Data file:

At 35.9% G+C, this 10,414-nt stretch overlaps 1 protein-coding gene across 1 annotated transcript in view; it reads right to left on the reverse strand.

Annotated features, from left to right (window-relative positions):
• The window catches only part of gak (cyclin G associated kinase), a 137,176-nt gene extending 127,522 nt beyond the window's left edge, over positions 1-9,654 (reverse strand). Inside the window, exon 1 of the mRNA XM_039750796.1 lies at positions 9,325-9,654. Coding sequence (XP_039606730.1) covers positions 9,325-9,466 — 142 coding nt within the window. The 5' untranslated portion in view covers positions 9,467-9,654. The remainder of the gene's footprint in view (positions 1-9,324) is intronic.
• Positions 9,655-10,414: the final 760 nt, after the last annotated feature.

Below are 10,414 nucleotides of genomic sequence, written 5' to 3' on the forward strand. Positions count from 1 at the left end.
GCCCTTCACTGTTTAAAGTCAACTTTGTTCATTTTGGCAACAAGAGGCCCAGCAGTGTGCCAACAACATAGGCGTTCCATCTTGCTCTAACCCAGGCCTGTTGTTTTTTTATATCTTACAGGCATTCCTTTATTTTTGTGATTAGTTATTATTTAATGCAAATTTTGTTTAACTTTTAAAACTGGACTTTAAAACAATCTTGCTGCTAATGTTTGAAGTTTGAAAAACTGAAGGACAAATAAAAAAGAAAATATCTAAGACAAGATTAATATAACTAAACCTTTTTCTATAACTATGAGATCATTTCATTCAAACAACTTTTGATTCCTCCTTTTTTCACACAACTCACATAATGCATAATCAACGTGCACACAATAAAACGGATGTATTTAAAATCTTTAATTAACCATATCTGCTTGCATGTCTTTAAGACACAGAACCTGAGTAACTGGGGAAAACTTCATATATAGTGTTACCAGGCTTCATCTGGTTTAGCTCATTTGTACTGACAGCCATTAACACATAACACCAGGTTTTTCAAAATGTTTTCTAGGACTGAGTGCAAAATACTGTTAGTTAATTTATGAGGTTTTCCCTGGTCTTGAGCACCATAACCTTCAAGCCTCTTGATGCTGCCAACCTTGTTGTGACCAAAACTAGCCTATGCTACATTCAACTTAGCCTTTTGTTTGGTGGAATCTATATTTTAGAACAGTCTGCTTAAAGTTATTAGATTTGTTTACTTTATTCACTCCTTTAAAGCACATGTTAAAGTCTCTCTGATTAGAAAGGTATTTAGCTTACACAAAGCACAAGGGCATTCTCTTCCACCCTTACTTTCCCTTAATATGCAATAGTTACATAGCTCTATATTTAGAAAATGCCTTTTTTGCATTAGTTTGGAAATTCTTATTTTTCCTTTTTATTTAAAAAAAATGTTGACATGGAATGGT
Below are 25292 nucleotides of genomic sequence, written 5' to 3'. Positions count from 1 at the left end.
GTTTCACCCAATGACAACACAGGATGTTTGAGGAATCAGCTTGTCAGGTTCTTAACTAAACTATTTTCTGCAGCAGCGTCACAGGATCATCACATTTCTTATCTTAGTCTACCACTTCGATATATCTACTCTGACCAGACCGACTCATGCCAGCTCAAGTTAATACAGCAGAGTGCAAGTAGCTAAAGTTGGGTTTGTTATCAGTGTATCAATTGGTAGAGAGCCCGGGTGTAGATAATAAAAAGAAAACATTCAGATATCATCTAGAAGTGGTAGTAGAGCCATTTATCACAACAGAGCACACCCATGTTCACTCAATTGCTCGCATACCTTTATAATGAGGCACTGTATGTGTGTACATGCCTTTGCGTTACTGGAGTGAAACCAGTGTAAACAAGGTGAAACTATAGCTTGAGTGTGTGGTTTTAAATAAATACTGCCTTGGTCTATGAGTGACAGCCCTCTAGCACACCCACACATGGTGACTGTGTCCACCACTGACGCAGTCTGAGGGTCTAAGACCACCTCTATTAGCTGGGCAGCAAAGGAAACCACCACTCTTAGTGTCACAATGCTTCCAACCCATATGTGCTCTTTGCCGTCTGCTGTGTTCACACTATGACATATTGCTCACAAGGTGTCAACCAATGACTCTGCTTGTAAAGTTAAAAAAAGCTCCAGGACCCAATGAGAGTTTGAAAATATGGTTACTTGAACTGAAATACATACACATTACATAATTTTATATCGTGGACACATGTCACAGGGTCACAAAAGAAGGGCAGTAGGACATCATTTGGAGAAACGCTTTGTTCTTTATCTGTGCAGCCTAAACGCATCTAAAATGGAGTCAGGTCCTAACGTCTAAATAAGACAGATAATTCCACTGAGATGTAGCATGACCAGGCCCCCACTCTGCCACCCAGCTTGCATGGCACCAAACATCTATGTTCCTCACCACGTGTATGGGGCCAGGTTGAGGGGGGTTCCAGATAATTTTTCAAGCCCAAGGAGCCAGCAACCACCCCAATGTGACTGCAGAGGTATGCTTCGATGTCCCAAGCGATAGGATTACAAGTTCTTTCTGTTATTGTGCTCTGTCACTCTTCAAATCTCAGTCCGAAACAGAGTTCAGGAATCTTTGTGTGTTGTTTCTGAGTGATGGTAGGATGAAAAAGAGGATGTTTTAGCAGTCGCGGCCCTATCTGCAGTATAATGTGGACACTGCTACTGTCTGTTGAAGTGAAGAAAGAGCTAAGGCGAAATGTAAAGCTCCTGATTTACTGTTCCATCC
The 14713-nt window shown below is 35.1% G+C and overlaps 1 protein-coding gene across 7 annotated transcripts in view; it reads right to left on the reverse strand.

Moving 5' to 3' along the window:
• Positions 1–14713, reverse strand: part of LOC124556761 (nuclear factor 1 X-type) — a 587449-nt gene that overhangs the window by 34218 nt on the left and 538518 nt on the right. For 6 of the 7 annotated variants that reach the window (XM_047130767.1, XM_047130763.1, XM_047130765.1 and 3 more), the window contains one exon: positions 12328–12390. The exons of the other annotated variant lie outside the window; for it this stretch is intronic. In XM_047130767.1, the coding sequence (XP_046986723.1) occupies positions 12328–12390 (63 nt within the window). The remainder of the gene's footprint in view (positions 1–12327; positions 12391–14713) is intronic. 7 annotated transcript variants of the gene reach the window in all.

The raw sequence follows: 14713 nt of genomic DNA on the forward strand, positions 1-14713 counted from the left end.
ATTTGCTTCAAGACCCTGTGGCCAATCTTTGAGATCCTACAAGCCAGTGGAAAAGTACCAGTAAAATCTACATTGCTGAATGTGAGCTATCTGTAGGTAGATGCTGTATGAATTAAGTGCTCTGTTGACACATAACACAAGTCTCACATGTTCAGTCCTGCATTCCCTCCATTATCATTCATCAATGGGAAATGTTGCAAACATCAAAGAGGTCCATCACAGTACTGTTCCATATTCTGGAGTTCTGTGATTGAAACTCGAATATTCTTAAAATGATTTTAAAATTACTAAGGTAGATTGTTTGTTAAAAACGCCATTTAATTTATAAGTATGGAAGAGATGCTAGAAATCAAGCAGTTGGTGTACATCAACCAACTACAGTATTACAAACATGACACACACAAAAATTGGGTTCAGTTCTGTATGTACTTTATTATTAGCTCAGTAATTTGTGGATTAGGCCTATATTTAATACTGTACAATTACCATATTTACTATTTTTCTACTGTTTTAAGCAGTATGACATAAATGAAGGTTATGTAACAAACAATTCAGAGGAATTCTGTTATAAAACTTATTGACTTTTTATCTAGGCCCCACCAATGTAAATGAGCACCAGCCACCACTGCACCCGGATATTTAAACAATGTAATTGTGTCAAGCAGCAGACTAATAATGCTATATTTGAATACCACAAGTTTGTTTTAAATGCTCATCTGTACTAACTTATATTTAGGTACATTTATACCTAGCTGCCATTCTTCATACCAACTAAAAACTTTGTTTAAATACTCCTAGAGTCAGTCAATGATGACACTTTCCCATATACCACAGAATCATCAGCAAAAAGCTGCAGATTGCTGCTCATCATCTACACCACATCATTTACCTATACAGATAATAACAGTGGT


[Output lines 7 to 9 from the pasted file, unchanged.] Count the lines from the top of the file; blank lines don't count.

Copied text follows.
Below are 25292 nucleotides of genomic sequence, written 5' to 3'. Positions count from 1 at the left end.
GTTTCACCCAATGACAACACAGGATGTTTGAGGAATCAGCTTGTCAGGTTCTTAACTAAACTATTTTCTGCAGCAGCGTCACAGGATCATCACATTTCTTATCTTAGTCTACCACTTCGATATATCTACTCTGACCAGACCGACTCATGCCAGCTCAAGTTAATACAGCAGAGTGCAAGTAGCTAAAGTTGGGTTTGTTATCAGTGTATCAATTGGTAGAGAGCCCGGGTGTAGATAATAAAAAGAAAACATTCAGATATCATCTAGAAGTGGTAGTAGAGCCATTTATCACAACAGAGCACACCCATGTTCACTCAATTGCTCGCATACCTTTATAATGAGGCACTGTATGTGTGTACATGCCTTTGCGTTACTGGAGTGAAACCAGTGTAAACAAGGTGAAACTATAGCTTGAGTGTGTGGTTTTAAATAAATACTGCCTTGGTCTATGAGTGACAGCCCTCTAGCACACCCACACATGGTGACTGTGTCCACCACTGACGCAGTCTGAGGGTCTAAGACCACCTCTATTAGCTGGGCAGCAAAGGAAACCACCACTCTTAGTGTCACAATGCTTCCAACCCATATGTGCTCTTTGCCGTCTGCTGTGTTCACACTATGACATATTGCTCACAAGGTGTCAACCAATGACTCTGCTTGTAAAGTTAAAAAAAGCTCCAGGACCCAATGAGAGTTTGAAAATATGGTTACTTGAACTGAAATACATACACATTACATAATTTTATATCGTGGACACATGTCACAGGGTCACAAAAGAAGGGCAGTAGGACATCATTTGGAGAAACGCTTTGTTCTTTATCTGTGCAGCCTAAACGCATCTAAAATGGAGTCAGGTCCTAACGTCTAAATAAGACAGATAATTCCACTGAGATGTAGCATGACCAGGCCCCCACTCTGCCACCCAGCTTGCATGGCACCAAACATCTATGTTCCTCACCACGTGTATGGGGCCAGGTTGAGGGGGGTTCCAGATAATTTTTCAAGCCCAAGGAGCCAGCAACCACCCCAATGTGACTGCAGAGGTATGCTTCGATGTCCCAAGCGATAGGATTACAAGTTCTTTCTGTTATTGTGCTCTGTCACTCTTCAAATCTCAGTCCGAAACAGAGTTCAGGAATCTTTGTGTGTTGTTTCTGAGTGATGGTAGGATGAAAAAGAGGATGTTTTAGCAGTCGCGGCCCTATCTGCAGTATAATGTGGACACTGCTACTGTCTGTTGAAGTGAAGAAAGAGCTAAGGCGAAATGTAAAGCTCCTGATTTACTGTTCCATCC
The 14713-nt window shown below is 35.1% G+C and overlaps 1 protein-coding gene across 7 annotated transcripts in view; it reads right to left on the reverse strand.